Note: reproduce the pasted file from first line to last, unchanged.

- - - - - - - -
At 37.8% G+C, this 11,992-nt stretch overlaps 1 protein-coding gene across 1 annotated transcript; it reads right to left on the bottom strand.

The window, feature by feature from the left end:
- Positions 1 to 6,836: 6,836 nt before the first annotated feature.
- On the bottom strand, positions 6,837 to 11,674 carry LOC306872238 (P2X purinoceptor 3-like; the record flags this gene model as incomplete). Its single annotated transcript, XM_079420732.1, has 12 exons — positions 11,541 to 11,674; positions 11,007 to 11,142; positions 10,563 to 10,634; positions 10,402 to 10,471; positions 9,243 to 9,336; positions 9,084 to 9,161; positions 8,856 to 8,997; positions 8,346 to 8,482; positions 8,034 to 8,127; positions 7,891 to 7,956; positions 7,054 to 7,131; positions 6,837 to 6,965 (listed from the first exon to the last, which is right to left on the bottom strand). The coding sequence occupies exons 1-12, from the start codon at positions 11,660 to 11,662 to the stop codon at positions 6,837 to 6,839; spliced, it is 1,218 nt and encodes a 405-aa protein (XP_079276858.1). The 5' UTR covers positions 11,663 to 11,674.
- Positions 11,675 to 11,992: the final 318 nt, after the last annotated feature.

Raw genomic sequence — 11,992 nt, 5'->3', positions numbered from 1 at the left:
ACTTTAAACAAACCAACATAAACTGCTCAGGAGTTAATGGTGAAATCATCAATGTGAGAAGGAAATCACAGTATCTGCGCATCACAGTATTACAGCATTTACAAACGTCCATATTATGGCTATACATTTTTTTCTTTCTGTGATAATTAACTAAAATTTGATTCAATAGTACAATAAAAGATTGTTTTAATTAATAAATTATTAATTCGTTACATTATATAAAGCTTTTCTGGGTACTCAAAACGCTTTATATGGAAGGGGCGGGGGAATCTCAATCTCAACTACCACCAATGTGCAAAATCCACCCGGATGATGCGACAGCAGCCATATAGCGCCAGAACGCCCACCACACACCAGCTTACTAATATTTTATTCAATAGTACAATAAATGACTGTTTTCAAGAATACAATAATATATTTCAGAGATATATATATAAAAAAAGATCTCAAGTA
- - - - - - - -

At 37.8% G+C, this 11,992-nt stretch overlaps 1 protein-coding gene across 1 annotated transcript; it reads right to left on the bottom strand.

The window, feature by feature from the left end:
- Positions 1 to 6,836: 6,836 nt before the first annotated feature.
- On the bottom strand, positions 6,837 to 11,674 carry LOC306872238 (P2X purinoceptor 3-like; the record flags this gene model as incomplete). Its single annotated transcript, XM_079420732.1, has 12 exons — positions 11,541 to 11,674; positions 11,007 to 11,142; positions 10,563 to 10,634; positions 10,402 to 10,471; positions 9,243 to 9,336; positions 9,084 to 9,161; positions 8,856 to 8,997; positions 8,346 to 8,482; positions 8,034 to 8,127; positions 7,891 to 7,956; positions 7,054 to 7,131; positions 6,837 to 6,965 (listed from the first exon to the last, which is right to left on the bottom strand). The coding sequence occupies exons 1-12, from the start codon at positions 11,660 to 11,662 to the stop codon at positions 6,837 to 6,839; spliced, it is 1,218 nt and encodes a 405-aa protein (XP_079276858.1). The 5' UTR covers positions 11,663 to 11,674.
- Positions 11,675 to 11,992: the final 318 nt, after the last annotated feature.

Raw genomic sequence — 11,992 nt, 5'->3', positions numbered from 1 at the left:
ACTTTAAACAAACCAACATAAACTGCTCAGGAGTTAATGGTGAAATCATCAATGTGAGAAGGAAATCACAGTATCTGCGCATCACAGTATTACAGCATTTACAAACGTCCATATTATGGCTATACATTTTTTTCTTTCTGTGATAATTAACTAAAATTTGATTCAATAGTACAATAAAAGATTGTTTTAATTAATAAATTATTAATTCGTTACATTATATAAAGCTTTTCTGGGTACTCAAAACGCTTTATATGGAAGGGGCGGGGGAATCTCAATCTCAACTACCACCAATGTGCAAAATCCACCCGGATGATGCGACAGCAGCCATATAGCGCCAGAACGCCCACCACACACCAGCTTACTAATATTTTATTCAATAGTACAATAAATGACTGTTTTCAAGAATACAATAATATATTTCAGAGATATATATATAAAAAAAGATCTCAAGTA